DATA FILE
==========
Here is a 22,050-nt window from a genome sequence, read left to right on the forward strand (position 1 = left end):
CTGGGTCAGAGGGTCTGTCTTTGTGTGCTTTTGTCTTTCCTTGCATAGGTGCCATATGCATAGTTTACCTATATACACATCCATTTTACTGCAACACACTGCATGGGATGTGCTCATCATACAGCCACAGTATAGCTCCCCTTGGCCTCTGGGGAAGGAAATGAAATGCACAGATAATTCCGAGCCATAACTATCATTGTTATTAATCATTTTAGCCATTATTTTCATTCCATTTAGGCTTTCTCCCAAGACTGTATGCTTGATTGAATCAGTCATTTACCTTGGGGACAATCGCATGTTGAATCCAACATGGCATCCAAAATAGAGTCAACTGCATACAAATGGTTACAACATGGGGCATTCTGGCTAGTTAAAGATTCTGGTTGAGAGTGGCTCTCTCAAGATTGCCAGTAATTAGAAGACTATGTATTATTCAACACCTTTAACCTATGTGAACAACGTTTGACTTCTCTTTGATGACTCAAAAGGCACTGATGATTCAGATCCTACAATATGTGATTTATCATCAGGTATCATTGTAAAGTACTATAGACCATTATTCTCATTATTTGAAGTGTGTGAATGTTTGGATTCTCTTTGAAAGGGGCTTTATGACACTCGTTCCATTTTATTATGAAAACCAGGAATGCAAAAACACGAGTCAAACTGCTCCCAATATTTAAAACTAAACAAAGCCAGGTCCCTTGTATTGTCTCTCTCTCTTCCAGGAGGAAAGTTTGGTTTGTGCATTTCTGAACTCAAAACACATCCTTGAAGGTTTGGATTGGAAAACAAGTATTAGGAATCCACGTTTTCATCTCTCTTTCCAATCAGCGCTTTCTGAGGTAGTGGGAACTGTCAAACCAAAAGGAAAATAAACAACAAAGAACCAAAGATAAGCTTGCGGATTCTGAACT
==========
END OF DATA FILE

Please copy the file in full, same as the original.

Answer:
Here is a 22,050-nt window from a genome sequence, read left to right on the forward strand (position 1 = left end):
CTGGGTCAGAGGGTCTGTCTTTGTGTGCTTTTGTCTTTCCTTGCATAGGTGCCATATGCATAGTTTACCTATATACACATCCATTTTACTGCAACACACTGCATGGGATGTGCTCATCATACAGCCACAGTATAGCTCCCCTTGGCCTCTGGGGAAGGAAATGAAATGCACAGATAATTCCGAGCCATAACTATCATTGTTATTAATCATTTTAGCCATTATTTTCATTCCATTTAGGCTTTCTCCCAAGACTGTATGCTTGATTGAATCAGTCATTTACCTTGGGGACAATCGCATGTTGAATCCAACATGGCATCCAAAATAGAGTCAACTGCATACAAATGGTTACAACATGGGGCATTCTGGCTAGTTAAAGATTCTGGTTGAGAGTGGCTCTCTCAAGATTGCCAGTAATTAGAAGACTATGTATTATTCAACACCTTTAACCTATGTGAACAACGTTTGACTTCTCTTTGATGACTCAAAAGGCACTGATGATTCAGATCCTACAATATGTGATTTATCATCAGGTATCATTGTAAAGTACTATAGACCATTATTCTCATTATTTGAAGTGTGTGAATGTTTGGATTCTCTTTGAAAGGGGCTTTATGACACTCGTTCCATTTTATTATGAAAACCAGGAATGCAAAAACACGAGTCAAACTGCTCCCAATATTTAAAACTAAACAAAGCCAGGTCCCTTGTATTGTCTCTCTCTCTTCCAGGAGGAAAGTTTGGTTTGTGCATTTCTGAACTCAAAACACATCCTTGAAGGTTTGGATTGGAAAACAAGTATTAGGAATCCACGTTTTCATCTCTCTTTCCAATCAGCGCTTTCTGAGGTAGTGGGAACTGTCAAACCAAAAGGAAAATAAACAACAAAGAACCAAAGATAAGCTTGCGGATTCTGAACT